Scaphoid Injury Treatment

There are two types of scaphoid fractures – displaced and non-displaced.

In a non-displaced fracture, there is no movement of the bone fragments. All the broken bone fragments would still be in the same position.

In a displaced fracture, the broken bone fragments would have moved out of position.

If the X-Ray confirms a non-displaced scaphoid fracture, it is usually treated by putting the arm in a cast that extends from a little beyond the wrist up to the elbow. The cast is typically made of fibreglass or some other synthetic material and is worn for about six to twelve weeks until the scaphoid bone heals. Sometimes, it may need to be worn a little longer than twelve weeks.

If the X-Ray confirms a displaced scaphoid fracture, surgery may be required to heal the injury. This is done by making a small cut in the skin and inserting a small screw or a special pin into the scaphoid bone to hold the bone fragments together in the correct position. Further X-Rays may need to be done to confirm that the fracture has healed.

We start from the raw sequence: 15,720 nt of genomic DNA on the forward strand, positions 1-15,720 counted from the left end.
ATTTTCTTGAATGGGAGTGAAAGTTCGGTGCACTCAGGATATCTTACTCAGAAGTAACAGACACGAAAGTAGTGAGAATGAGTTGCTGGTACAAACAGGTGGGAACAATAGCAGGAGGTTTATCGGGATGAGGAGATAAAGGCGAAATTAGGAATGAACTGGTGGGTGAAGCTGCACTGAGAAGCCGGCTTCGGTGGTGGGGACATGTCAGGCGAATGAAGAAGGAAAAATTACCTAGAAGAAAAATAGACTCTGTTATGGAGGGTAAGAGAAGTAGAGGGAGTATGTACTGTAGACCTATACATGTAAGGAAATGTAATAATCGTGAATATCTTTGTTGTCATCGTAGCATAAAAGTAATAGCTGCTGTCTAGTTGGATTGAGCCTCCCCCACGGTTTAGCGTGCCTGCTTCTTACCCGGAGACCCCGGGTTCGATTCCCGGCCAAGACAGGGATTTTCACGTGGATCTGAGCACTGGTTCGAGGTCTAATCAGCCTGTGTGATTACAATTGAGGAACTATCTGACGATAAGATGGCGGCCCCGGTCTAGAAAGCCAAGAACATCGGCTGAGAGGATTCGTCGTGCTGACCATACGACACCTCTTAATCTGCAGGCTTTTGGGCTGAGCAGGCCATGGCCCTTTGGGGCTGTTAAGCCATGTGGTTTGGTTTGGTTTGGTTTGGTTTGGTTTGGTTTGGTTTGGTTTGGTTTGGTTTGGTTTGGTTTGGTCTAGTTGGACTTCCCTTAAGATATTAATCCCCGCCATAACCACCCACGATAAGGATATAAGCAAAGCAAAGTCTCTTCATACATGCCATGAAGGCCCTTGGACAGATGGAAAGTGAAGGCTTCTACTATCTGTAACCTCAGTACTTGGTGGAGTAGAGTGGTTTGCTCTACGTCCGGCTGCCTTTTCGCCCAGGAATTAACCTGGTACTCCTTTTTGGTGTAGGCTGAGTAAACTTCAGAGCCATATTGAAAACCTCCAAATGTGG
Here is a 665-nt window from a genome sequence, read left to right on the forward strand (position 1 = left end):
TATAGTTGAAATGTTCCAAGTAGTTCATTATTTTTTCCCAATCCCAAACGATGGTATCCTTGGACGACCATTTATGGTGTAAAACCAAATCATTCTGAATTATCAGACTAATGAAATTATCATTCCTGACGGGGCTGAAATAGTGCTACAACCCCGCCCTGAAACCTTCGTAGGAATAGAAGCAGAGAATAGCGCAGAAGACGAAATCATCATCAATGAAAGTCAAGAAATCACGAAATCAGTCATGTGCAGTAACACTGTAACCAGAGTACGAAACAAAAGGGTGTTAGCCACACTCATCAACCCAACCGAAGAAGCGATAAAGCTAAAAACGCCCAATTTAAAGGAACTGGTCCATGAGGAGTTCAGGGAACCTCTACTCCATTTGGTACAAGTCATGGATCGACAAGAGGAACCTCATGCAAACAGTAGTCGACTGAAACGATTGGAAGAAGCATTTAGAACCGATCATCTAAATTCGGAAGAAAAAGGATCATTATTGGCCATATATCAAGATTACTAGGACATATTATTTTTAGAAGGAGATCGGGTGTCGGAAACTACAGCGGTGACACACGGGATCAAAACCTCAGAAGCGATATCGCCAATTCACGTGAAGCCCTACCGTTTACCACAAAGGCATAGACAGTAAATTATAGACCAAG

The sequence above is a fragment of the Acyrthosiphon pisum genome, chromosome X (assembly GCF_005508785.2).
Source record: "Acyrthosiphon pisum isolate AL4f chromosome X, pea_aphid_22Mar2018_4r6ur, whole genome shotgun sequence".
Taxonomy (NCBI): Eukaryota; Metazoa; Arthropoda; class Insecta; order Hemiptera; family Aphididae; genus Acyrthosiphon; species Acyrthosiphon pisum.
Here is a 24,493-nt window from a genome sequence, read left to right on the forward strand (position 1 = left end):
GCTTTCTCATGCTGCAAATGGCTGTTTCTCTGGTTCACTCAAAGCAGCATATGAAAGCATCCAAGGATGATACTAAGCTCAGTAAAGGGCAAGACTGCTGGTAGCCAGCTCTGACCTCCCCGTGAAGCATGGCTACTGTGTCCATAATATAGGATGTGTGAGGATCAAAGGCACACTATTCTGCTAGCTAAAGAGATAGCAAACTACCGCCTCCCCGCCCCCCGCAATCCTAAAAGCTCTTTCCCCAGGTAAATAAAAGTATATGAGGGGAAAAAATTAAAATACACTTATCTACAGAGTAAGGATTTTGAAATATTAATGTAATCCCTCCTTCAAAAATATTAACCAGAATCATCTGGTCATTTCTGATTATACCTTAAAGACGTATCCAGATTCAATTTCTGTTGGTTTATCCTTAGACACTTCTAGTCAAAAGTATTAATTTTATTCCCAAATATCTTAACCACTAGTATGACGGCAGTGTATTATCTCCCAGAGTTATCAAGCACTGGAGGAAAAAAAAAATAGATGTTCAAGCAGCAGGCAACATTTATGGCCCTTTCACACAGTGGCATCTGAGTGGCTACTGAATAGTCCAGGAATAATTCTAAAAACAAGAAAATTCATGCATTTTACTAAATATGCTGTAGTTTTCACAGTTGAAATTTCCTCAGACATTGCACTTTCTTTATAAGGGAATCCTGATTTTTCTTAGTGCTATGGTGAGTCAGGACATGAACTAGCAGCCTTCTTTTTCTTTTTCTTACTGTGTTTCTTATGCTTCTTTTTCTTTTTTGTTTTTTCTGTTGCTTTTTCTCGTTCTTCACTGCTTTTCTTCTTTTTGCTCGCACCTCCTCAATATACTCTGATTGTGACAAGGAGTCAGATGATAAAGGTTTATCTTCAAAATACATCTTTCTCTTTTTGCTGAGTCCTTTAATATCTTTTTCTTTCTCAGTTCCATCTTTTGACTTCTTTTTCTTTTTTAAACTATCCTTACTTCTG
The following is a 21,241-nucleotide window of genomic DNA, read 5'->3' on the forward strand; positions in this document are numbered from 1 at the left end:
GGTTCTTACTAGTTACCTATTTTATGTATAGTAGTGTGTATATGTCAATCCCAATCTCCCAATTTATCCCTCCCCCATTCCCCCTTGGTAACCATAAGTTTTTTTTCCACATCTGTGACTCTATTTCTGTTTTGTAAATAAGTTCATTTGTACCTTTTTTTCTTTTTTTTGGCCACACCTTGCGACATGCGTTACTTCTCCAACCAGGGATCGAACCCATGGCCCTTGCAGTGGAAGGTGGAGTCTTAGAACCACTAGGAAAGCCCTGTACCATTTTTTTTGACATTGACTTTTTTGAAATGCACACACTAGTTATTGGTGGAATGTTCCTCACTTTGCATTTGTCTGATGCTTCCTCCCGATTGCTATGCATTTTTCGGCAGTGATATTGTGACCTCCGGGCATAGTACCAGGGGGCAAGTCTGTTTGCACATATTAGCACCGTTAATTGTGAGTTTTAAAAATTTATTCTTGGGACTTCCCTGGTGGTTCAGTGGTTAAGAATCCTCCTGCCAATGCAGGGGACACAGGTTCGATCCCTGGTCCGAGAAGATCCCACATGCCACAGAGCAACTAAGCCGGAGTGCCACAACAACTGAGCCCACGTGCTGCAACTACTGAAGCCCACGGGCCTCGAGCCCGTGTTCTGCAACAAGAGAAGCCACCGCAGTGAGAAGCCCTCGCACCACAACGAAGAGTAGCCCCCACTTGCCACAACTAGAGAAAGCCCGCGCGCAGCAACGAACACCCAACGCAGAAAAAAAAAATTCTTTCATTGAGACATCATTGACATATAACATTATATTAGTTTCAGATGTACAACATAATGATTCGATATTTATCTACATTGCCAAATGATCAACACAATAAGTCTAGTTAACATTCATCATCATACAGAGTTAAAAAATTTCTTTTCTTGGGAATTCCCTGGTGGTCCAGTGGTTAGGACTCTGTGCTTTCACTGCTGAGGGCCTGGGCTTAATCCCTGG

Depending on the type of fracture you suffered and treatment you underwent, you may need to also go for physiotherapy or occupational therapy sessions for six to eight weeks after the surgical or non-surgical treatment. The first few sessions will focus on reducing the pain and swelling. Your physiotherapist or occupational therapist may also recommend a few exercises that have been proven to help stabilise and strengthen the tendons and muscles around the wrist joint.

If your fine motor control or hand dexterity are compromised because of the scaphoid injury, the physiotherapist may recommend a few special exercises to improve function in these areas. You will also be given tips on different ways to perform everyday tasks while avoiding extra strain on the wrist joint.

Complications With Scaphoid Injuries

A scaphoid fracture usually heals well if it is diagnosed correctly and treated early. Unfortunately, this is not an easy injury to diagnose. The complex anatomy of the wrist makes accurate diagnosis challenging and in many cases, the fracture remains undetected and can lead to further complications. Some people may also suffer from premature osteoarthritis as a result of the scaphoid injury.

An undetected, untreated scaphoid injury could eventually result in the movement of the wrist getting severely restricted. If a doctor fails to diagnose the scaphoid fracture and as a result the injury does not get the necessary treatment, it is tantamount to a medical negligence. According to the personal injury law in the UK, you may be entitled to file a claim for compensation for a scaphoid misdiagnosis due to medical negligence.

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  • Rob Jarvis